The first annual Pork Summit was held on a warm sunny April weekend in Napa, California. Blue skies and vineyards stretched endlessly, the idyllic setting for this invitation-only event hosted by the National Pork Board.

Celebrated chefs and culinary professionals gathered at the Culinary Institute of America (CIA) at Greystone for a truly pork-intensive weekend.

The Pork Summit was a celebration of the new direction of the protein that has long played second fiddle to competition. Its last campaign, “The Other White Meat,” likened it to a dry chicken breast, while today’s slogan, “Be Inspired,” is all about flavor and the huge potential of the often overlooked pig. Moroccan Spiced Pork Kebobs with Tzatziki with Pomegranate Glaze, Pork Bahn Mi Sliders, and Pork and Raisin Empanadas with Guajillo Chili Salsa were just a few of the pork-inspired appetizers prepared by the CIA for the welcome reception that piqued palates and imaginations to the diverse possibilities of this new image.

Beyond bacon and barbecue, pork’s potential has been largely untapped. Enter: five celebrated chefs including Tom Pizzica of Food Network’s Outrageous Food, Iron Chef Jose Garces, and James Beard Award nominee, Paul Kahan to demonstrate its versatility.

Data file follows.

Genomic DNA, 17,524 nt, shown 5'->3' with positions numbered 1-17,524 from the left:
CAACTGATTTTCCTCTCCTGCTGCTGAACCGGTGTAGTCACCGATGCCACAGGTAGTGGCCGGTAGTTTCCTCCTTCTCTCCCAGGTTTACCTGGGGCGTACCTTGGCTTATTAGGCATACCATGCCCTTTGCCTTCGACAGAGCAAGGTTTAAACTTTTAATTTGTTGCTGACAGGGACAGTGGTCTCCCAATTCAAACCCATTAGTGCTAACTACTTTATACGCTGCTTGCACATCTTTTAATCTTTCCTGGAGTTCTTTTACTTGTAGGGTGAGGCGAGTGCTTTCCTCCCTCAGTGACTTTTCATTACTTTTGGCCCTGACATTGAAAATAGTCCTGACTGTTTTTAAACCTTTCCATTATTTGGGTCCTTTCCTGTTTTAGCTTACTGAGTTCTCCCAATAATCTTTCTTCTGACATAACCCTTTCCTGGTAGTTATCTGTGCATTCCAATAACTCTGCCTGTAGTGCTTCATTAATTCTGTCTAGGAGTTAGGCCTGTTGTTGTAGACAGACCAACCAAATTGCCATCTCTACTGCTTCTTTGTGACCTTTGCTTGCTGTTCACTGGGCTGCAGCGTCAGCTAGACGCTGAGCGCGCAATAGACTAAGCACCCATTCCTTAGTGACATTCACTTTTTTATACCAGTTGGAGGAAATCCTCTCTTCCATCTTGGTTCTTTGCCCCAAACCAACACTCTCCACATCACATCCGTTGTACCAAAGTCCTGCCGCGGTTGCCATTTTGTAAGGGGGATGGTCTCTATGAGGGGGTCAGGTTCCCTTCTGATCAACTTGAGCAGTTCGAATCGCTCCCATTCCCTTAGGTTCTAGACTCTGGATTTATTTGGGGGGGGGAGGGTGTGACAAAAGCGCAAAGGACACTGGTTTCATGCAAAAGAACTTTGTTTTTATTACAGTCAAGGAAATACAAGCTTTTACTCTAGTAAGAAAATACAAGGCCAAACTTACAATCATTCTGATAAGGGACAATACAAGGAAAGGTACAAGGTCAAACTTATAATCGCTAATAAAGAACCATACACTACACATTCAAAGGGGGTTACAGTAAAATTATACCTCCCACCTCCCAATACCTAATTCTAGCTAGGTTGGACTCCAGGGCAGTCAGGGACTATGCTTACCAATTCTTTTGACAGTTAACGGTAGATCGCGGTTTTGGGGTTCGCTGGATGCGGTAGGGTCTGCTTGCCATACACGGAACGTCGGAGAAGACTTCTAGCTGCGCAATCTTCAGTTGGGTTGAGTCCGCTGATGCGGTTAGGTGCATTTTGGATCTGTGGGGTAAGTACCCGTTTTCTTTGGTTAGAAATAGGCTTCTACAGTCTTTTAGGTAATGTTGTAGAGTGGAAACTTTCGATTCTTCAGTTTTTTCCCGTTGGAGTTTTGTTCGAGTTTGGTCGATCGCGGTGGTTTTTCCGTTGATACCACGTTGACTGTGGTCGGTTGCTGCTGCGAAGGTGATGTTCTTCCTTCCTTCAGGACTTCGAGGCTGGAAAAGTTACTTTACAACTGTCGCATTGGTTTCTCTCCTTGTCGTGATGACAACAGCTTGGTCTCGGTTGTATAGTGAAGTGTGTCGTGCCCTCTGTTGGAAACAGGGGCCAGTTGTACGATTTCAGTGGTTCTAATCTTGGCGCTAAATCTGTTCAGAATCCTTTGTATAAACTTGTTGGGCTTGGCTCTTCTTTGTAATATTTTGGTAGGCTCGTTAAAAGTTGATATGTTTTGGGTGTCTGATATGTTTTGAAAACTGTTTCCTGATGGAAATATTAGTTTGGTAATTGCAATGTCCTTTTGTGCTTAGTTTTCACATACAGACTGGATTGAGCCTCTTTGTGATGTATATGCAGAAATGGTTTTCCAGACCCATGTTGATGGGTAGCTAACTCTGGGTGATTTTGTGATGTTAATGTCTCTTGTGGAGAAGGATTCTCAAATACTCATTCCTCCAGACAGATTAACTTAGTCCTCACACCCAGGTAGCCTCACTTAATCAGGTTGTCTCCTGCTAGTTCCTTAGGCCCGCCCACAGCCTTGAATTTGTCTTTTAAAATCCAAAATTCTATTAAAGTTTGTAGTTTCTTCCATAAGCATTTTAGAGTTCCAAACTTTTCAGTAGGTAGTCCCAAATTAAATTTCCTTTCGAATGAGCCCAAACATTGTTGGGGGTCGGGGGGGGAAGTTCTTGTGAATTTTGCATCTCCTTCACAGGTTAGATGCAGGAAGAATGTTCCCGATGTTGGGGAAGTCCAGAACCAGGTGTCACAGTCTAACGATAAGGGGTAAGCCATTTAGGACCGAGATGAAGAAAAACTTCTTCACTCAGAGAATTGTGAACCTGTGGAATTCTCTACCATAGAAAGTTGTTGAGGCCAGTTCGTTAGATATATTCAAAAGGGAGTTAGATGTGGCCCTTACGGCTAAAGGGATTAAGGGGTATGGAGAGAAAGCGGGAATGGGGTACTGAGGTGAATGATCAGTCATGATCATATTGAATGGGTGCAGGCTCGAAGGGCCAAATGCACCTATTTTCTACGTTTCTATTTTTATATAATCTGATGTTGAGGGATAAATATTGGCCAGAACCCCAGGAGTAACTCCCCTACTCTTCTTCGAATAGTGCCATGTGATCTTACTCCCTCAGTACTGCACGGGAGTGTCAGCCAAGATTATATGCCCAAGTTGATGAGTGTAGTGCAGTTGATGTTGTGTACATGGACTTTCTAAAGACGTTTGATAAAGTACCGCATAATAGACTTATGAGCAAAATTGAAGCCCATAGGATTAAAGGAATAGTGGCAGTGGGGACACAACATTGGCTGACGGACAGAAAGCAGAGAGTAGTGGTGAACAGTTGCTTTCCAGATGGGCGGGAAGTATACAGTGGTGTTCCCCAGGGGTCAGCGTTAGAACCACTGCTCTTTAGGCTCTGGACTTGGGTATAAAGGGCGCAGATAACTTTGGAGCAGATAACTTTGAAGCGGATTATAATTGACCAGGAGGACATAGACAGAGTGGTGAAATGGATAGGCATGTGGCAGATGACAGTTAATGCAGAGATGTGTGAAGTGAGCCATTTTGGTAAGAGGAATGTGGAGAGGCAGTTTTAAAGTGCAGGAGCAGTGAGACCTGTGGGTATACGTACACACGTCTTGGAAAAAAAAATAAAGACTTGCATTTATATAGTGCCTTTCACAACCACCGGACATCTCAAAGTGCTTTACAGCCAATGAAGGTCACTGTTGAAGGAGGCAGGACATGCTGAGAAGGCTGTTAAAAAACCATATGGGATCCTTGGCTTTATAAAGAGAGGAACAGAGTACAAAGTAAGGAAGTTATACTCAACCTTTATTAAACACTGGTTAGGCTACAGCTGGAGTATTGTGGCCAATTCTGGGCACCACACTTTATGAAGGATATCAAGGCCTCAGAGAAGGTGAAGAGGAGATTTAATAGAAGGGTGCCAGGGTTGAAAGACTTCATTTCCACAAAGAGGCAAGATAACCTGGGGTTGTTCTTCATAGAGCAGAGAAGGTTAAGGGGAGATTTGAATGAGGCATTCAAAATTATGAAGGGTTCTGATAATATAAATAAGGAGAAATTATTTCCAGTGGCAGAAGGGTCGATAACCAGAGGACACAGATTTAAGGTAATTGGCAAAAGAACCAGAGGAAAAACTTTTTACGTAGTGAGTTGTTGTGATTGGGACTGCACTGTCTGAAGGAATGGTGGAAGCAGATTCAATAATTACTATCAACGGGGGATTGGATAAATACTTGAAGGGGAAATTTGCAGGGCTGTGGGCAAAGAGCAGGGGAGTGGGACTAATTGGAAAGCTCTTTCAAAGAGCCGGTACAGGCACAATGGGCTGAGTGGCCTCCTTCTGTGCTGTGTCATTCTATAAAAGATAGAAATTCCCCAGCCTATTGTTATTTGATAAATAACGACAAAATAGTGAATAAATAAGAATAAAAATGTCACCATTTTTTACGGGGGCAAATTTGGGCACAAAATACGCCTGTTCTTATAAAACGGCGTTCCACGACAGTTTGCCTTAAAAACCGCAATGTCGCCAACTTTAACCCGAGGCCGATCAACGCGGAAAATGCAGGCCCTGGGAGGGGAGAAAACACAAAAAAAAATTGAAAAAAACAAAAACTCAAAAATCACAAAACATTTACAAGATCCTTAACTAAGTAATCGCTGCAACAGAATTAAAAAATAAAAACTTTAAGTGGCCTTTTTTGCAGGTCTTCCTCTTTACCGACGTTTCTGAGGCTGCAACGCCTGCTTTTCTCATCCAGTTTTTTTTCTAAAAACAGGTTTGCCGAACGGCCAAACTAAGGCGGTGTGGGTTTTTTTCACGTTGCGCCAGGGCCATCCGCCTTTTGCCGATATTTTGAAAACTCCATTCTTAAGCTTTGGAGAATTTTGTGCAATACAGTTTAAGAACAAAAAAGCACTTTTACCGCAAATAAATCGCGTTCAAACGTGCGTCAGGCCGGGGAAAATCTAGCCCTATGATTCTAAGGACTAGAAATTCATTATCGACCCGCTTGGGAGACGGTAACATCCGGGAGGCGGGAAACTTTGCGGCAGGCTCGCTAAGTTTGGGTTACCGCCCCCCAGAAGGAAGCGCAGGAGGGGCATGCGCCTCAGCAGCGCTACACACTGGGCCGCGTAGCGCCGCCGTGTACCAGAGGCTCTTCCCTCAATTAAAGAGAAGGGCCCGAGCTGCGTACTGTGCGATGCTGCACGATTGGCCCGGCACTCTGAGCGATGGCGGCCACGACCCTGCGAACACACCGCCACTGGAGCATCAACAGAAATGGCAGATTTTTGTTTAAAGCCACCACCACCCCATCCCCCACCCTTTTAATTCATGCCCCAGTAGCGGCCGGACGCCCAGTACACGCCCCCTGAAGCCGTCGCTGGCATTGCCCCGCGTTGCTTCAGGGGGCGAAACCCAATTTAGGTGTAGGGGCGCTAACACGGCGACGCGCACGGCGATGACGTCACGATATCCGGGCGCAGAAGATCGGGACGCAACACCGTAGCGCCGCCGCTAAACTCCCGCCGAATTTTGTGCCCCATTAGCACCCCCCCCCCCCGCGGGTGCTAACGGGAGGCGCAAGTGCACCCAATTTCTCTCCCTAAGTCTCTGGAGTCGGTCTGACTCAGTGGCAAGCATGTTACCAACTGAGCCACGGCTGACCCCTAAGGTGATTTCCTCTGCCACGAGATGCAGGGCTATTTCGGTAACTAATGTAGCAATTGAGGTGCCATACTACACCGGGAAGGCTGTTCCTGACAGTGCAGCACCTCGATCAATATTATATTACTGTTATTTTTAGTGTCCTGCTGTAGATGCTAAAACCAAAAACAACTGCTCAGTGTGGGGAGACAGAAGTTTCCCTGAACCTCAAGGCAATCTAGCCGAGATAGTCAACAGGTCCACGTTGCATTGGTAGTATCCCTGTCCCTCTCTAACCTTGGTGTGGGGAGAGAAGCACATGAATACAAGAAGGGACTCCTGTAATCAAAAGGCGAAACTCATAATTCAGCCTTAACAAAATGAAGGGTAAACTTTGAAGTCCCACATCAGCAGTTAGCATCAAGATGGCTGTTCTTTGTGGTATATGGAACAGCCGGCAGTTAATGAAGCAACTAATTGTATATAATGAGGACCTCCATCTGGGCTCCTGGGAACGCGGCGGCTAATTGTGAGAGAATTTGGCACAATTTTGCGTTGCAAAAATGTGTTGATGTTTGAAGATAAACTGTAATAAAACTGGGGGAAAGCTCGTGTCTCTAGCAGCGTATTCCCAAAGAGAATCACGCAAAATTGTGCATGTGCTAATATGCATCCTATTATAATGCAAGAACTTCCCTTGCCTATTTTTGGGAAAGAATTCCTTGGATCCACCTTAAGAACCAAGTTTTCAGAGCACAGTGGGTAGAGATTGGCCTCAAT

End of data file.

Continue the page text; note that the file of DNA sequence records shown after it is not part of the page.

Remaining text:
Pizzica chose pork belly, an event favorite, to put a flavorful spin on a burger. Belly Burgers served with fried pepper aioli, Mexican pickles (tomatillos), and red onion and radish in a spiced dressing, showed how pork can kick up a classic.

With an Asian approach, also big at the Summit, Chef Robert Danhi, author of Southeast Asian Flavors—Adventures in Cooking the Foods of Thailand, Vietnam, Malaysia, & Singapore, prepared Slow Cooked Lemon Grass Pork Belly, Spiced Soy Sauce, Viet Pickled Vegetables with Kaffir-lime Chicarrones. “In summary,” he said, “Crispy Spiced Soy Lettuce Wrap.”

Charcuterie, which Farmstead Restaurant Executive Chef Sheamus Feeley called the biggest trend in pork, was well represented at the event. Cured and smoked pork in particular earned raves.

“Cured, smoked chops are up and coming in the industry,” said Chef Kahan, who prepared a Ham Chop in Hay with bird mill grits and grilled ramp salsa verde from his Chicago restaurant, The Publican.

Prosciutto was also prevalent, wrapped around asparagus and as a pizza topping with goat cheese and fig port jam at the CIA. Feeley’s “Pig Pick” dinner featured a variety of charcuterie including house-cured meats from heritage pigs and Porchetta of Berkshire pig with salsa verde.

Chef Feeley’s dinner epitomized hog heaven, as his creations regularly do at Farmstead where they smoke a whole pig seven to eight times a month. Feeley loves cooking with pork because “it’s a lot more versatile than other proteins, and there are so many different heritage breeds out there from Berkshire to Mulefoot, each with its own flavor.”

Which is his favorite cut? “It’s like picking your favorite child,” he laughed. He did eventually settle on pork shoulder which he uses a lot at Farmstead whether cut into steaks and seared, slow smoked for eleven hours, or ground to make into sausage. “

Take the shoulder, slow cook it, put onto the grill to render it out, and you’ve got something beautiful,” Feeley said.  

Flavorful and versatile, pork has moved beyond the old image and moved up the protein chain, appearing in fresh new ways.

By Lori Zanteson



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